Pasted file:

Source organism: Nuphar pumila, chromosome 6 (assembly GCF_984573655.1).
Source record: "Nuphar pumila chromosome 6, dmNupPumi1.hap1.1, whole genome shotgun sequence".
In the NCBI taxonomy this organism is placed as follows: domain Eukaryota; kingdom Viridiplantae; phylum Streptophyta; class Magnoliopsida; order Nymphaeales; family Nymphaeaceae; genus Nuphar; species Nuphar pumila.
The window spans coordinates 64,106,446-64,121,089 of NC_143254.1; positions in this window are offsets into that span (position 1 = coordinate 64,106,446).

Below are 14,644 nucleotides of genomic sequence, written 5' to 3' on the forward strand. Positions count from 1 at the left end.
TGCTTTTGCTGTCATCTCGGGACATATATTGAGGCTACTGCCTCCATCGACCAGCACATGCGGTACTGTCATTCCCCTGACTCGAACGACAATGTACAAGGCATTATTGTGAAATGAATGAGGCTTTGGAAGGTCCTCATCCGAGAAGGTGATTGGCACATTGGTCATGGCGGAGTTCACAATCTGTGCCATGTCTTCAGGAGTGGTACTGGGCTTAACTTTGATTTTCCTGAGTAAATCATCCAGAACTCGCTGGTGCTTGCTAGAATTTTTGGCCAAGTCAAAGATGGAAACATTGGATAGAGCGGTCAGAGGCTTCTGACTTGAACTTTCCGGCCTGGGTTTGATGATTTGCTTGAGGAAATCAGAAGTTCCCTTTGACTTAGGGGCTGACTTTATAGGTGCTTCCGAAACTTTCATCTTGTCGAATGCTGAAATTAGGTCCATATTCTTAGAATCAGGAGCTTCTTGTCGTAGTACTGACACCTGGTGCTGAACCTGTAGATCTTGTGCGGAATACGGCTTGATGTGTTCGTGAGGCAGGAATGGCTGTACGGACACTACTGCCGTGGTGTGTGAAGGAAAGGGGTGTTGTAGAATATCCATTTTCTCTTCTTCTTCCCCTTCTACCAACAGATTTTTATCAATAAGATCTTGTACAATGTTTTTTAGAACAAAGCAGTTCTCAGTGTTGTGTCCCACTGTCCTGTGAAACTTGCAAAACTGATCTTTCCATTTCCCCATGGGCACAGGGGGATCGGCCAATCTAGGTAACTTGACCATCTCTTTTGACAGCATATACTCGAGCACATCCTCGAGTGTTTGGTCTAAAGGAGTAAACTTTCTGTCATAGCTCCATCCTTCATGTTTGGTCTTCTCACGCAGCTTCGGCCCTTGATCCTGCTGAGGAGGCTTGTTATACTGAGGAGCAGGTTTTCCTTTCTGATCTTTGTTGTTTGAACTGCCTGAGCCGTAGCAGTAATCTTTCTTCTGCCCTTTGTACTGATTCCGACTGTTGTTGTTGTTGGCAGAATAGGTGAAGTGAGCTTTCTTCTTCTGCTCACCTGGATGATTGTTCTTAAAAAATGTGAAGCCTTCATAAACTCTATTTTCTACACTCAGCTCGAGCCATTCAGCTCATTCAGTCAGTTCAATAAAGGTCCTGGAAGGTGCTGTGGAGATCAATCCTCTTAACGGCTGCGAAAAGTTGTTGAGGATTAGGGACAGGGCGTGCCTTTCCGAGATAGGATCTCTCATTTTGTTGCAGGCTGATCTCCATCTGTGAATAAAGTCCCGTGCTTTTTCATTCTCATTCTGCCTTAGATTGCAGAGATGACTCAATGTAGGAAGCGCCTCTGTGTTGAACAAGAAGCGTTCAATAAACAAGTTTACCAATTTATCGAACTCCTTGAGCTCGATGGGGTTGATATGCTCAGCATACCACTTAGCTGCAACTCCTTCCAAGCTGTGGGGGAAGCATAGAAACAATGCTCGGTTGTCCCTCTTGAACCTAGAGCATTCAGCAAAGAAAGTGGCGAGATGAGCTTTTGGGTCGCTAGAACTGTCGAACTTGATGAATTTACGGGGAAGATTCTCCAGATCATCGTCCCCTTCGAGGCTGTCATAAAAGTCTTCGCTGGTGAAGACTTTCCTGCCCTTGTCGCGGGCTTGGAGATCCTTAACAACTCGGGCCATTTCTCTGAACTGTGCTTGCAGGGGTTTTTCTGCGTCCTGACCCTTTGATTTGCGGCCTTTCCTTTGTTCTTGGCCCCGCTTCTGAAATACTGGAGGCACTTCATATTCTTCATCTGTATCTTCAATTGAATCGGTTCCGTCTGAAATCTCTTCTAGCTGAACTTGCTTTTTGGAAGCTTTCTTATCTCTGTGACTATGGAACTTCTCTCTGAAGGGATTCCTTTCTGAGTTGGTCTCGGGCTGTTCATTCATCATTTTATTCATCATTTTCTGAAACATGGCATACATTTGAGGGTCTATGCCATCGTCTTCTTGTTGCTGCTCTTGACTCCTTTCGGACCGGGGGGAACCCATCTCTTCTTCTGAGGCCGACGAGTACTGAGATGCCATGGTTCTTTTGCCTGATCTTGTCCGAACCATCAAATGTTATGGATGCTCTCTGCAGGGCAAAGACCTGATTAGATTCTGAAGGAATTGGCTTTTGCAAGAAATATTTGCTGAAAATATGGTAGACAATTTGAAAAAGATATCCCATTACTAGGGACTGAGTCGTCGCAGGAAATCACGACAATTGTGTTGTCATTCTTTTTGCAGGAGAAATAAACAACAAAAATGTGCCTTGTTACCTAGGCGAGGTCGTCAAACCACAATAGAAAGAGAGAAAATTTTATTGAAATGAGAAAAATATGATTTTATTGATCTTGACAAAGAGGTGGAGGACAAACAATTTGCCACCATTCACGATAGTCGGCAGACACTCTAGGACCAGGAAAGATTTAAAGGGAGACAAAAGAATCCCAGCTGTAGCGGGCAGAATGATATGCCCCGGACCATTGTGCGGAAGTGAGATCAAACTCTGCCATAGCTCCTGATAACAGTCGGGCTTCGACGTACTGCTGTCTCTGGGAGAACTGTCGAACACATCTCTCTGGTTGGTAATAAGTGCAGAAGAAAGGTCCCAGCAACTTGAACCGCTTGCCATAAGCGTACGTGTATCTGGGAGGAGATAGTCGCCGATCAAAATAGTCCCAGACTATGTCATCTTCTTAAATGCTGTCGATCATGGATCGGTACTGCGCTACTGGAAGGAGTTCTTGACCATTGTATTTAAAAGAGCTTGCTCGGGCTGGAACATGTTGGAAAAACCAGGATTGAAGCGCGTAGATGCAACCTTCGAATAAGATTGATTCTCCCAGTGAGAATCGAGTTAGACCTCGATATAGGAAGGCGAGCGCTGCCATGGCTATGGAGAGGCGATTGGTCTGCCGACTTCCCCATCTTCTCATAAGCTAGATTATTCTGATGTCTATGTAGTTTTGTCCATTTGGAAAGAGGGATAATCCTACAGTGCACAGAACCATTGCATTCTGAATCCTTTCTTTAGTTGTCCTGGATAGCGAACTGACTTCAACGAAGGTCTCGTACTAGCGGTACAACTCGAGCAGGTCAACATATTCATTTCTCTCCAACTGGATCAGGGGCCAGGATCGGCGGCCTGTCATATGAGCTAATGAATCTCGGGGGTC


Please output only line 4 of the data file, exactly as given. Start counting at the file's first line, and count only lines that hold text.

The window spans coordinates 64,106,446-64,121,089 of NC_143254.1; positions in this window are offsets into that span (position 1 = coordinate 64,106,446).